• The triggering of the sIRB Policy for the extramural sites does not subject the IRP to the sIRB requirement because the IRP’s funding is not being renewed. The NIH IRB can therefore continue to provide oversight for the NIH’s role in this protocol.
    • The extent of the IRP’s involvement in the study has no bearing on whether the sIRB Policy applies.
    • Although the IRP has discretion to use an sIRB, there may be compelling reasons to choose to do so. OHSRP encourages IRP investigators to use the opportunity to consider converting to using an sIRB. The NIH study teams involved in this situation may contact OHSRP to discuss the merits of doing so.
    • When the NIH funding of extramural sites is renewed, the sIRB Policy is not automatically triggered for the IRP like it is for the extramural sites. The IRP has discretion to choose to adopt the sIRB Policy.

What's next?

OHSRP and the IRBO are actively working to help the HRPP community understand the scope of NIH studies that are subject to the NIH sIRB Policy. If a study is subject to the Policy, we will work with the NIH study team to determine the appropriate next steps. These may include establishing whether the NIH IRB can serve as the sIRB and executing reliance agreements to allow external sites to rely on the NIH IRB; or facilitating the reliance on an external sIRB to provide oversight for the NIH’s activities.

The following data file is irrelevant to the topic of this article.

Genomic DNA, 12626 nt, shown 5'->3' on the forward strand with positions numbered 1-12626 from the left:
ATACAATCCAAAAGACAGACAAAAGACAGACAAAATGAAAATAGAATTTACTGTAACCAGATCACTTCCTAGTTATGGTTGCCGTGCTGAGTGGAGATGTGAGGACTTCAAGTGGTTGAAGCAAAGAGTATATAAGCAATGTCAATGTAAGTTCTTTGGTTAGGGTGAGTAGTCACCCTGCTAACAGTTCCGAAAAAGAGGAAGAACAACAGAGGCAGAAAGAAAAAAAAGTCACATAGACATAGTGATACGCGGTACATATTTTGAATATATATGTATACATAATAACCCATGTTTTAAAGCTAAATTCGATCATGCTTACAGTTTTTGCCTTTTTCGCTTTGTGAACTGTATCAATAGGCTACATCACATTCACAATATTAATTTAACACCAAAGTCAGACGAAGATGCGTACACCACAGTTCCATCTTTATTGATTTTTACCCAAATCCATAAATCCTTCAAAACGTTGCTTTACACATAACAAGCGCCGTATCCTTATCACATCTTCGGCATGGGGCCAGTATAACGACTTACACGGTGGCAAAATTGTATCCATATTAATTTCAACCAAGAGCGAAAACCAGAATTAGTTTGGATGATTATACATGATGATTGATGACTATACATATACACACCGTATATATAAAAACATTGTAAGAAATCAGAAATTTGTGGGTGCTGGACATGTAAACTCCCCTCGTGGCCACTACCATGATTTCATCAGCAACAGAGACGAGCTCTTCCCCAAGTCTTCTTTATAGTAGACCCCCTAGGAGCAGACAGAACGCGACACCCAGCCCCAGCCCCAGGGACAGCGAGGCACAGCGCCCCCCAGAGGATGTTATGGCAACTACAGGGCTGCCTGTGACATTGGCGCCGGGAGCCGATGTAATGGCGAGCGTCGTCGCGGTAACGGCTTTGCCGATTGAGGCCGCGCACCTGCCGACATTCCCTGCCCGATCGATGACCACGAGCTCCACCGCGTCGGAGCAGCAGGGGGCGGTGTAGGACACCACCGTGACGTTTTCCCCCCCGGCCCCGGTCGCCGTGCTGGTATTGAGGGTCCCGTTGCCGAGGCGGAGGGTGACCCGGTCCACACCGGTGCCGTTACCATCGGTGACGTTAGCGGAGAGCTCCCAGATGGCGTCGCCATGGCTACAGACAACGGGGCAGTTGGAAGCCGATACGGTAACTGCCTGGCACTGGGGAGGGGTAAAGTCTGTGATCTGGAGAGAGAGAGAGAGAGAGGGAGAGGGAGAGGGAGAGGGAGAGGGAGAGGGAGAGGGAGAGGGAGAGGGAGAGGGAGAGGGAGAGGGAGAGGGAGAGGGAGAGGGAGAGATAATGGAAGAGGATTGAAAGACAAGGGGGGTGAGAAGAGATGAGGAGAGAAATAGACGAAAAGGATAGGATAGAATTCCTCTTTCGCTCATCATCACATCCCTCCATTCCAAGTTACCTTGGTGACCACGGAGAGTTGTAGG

Investigators should contact the Reliance and sIRB Team if they believe their study qualifies for an automatic exception or a compelling justification can be made to seek an exception to the NIH sIRB Policy. Please note that what is a “compelling justification” for not being subject to the Policy has not yet been defined. The Reliance and sIRB Team will work with the study team to determine the merits of putting forward an exception request.

For additional guidance please contact the Reliance and sIRB Team by phone 301-402-3713, or email nih-reliance-sirb@nih.gov.

Where can I find out more information about the NIH sIRB Policy?

Final NIH Policy on the Use of Single Institutional Review Board for Multi Site Research

Guidance on Exceptions to the NIH Single IRB Policy

Guidance on Implementation of the NIH Policy on the Use of a Single Institutional Review Board for Multi-Site Research